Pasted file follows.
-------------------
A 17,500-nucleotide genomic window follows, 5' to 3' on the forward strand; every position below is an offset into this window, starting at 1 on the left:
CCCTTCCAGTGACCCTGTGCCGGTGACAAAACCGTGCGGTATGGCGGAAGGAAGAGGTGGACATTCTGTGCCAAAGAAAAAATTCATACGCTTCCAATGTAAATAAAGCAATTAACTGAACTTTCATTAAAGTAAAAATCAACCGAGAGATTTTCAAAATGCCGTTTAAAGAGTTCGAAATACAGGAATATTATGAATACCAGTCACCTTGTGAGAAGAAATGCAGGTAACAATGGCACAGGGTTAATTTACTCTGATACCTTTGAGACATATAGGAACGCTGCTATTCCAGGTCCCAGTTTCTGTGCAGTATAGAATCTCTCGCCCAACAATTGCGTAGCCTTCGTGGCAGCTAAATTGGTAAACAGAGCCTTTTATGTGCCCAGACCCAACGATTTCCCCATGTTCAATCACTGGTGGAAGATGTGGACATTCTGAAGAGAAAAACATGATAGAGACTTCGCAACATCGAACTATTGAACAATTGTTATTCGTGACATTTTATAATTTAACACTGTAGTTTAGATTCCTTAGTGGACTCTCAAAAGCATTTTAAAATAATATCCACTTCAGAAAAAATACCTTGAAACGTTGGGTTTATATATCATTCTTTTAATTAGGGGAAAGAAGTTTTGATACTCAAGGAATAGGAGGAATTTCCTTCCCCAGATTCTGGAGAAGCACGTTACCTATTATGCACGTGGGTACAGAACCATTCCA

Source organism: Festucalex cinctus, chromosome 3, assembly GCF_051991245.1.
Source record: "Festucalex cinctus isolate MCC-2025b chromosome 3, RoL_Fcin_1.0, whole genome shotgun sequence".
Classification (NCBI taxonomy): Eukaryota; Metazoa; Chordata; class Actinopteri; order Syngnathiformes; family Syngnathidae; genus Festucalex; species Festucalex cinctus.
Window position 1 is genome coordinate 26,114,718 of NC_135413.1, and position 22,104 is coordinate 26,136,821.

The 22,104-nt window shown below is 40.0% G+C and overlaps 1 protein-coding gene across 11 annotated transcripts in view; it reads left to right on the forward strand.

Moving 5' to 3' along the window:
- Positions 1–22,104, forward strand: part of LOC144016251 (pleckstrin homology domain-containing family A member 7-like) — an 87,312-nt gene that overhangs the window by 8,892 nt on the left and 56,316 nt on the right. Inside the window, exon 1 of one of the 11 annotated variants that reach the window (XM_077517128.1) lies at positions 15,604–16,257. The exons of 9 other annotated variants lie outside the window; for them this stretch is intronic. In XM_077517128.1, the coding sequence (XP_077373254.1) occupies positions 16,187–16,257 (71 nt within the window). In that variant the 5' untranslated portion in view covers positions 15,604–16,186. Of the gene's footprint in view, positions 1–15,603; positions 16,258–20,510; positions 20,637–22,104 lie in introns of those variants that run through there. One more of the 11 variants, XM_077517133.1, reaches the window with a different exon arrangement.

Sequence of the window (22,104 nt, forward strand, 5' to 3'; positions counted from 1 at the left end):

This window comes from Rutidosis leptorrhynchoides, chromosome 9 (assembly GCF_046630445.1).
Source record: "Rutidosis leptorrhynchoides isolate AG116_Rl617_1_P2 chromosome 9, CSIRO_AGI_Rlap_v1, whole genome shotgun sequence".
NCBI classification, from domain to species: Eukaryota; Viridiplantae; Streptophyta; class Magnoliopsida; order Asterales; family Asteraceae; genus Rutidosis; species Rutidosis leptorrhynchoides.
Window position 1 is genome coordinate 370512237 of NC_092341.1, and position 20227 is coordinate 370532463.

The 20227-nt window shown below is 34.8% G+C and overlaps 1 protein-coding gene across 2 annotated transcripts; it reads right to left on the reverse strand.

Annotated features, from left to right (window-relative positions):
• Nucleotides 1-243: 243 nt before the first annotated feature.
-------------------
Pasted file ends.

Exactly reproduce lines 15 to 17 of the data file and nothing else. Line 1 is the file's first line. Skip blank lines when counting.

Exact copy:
The 20227-nt window shown below is 34.8% G+C and overlaps 1 protein-coding gene across 2 annotated transcripts; it reads right to left on the reverse strand.

Annotated features, from left to right (window-relative positions):
• Nucleotides 1-243: 243 nt before the first annotated feature.